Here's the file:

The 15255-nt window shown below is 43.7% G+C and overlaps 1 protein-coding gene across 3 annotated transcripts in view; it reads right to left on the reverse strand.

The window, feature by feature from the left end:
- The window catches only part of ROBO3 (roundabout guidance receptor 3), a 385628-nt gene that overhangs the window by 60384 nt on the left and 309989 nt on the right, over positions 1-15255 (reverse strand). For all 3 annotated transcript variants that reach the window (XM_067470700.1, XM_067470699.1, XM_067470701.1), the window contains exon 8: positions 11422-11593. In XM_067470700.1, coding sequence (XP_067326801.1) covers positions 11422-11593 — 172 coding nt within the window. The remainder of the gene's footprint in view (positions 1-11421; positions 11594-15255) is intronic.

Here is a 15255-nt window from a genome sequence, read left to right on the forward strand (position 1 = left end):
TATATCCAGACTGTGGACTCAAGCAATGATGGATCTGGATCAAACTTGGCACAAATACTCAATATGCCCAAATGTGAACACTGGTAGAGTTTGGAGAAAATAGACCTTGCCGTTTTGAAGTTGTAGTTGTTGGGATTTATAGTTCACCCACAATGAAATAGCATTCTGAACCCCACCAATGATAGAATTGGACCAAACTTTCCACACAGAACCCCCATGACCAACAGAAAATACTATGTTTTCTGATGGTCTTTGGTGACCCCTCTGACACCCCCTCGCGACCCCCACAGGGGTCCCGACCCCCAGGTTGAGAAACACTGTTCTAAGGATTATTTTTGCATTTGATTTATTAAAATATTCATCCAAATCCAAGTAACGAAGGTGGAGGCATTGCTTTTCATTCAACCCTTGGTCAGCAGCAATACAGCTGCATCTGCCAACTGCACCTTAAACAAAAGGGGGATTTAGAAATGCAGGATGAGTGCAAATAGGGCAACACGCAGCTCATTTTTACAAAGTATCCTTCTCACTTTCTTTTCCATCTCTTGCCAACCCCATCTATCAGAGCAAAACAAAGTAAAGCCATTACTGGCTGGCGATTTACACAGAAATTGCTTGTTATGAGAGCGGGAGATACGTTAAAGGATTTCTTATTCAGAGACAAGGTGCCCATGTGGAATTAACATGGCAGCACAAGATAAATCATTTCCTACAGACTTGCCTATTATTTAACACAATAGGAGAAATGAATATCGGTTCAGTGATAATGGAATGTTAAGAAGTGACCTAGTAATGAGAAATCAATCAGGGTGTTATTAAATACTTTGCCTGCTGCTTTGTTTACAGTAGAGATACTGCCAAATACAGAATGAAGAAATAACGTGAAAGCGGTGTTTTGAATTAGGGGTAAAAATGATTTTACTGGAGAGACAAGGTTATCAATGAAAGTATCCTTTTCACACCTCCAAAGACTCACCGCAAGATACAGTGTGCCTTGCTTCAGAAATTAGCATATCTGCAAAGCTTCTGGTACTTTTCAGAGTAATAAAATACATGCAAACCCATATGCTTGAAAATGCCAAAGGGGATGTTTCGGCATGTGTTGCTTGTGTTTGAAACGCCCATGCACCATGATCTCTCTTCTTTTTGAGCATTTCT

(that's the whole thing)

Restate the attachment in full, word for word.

The 15255-nt window shown below is 43.7% G+C and overlaps 1 protein-coding gene across 3 annotated transcripts in view; it reads right to left on the reverse strand.

The window, feature by feature from the left end:
- The window catches only part of ROBO3 (roundabout guidance receptor 3), a 385628-nt gene that overhangs the window by 60384 nt on the left and 309989 nt on the right, over positions 1-15255 (reverse strand). For all 3 annotated transcript variants that reach the window (XM_067470700.1, XM_067470699.1, XM_067470701.1), the window contains exon 8: positions 11422-11593. In XM_067470700.1, coding sequence (XP_067326801.1) covers positions 11422-11593 — 172 coding nt within the window. The remainder of the gene's footprint in view (positions 1-11421; positions 11594-15255) is intronic.

Here is a 15255-nt window from a genome sequence, read left to right on the forward strand (position 1 = left end):
TATATCCAGACTGTGGACTCAAGCAATGATGGATCTGGATCAAACTTGGCACAAATACTCAATATGCCCAAATGTGAACACTGGTAGAGTTTGGAGAAAATAGACCTTGCCGTTTTGAAGTTGTAGTTGTTGGGATTTATAGTTCACCCACAATGAAATAGCATTCTGAACCCCACCAATGATAGAATTGGACCAAACTTTCCACACAGAACCCCCATGACCAACAGAAAATACTATGTTTTCTGATGGTCTTTGGTGACCCCTCTGACACCCCCTCGCGACCCCCACAGGGGTCCCGACCCCCAGGTTGAGAAACACTGTTCTAAGGATTATTTTTGCATTTGATTTATTAAAATATTCATCCAAATCCAAGTAACGAAGGTGGAGGCATTGCTTTTCATTCAACCCTTGGTCAGCAGCAATACAGCTGCATCTGCCAACTGCACCTTAAACAAAAGGGGGATTTAGAAATGCAGGATGAGTGCAAATAGGGCAACACGCAGCTCATTTTTACAAAGTATCCTTCTCACTTTCTTTTCCATCTCTTGCCAACCCCATCTATCAGAGCAAAACAAAGTAAAGCCATTACTGGCTGGCGATTTACACAGAAATTGCTTGTTATGAGAGCGGGAGATACGTTAAAGGATTTCTTATTCAGAGACAAGGTGCCCATGTGGAATTAACATGGCAGCACAAGATAAATCATTTCCTACAGACTTGCCTATTATTTAACACAATAGGAGAAATGAATATCGGTTCAGTGATAATGGAATGTTAAGAAGTGACCTAGTAATGAGAAATCAATCAGGGTGTTATTAAATACTTTGCCTGCTGCTTTGTTTACAGTAGAGATACTGCCAAATACAGAATGAAGAAATAACGTGAAAGCGGTGTTTTGAATTAGGGGTAAAAATGATTTTACTGGAGAGACAAGGTTATCAATGAAAGTATCCTTTTCACACCTCCAAAGACTCACCGCAAGATACAGTGTGCCTTGCTTCAGAAATTAGCATATCTGCAAAGCTTCTGGTACTTTTCAGAGTAATAAAATACATGCAAACCCATATGCTTGAAAATGCCAAAGGGGATGTTTCGGCATGTGTTGCTTGTGTTTGAAACGCCCATGCACCATGATCTCTCTTCTTTTTGAGCATTTCT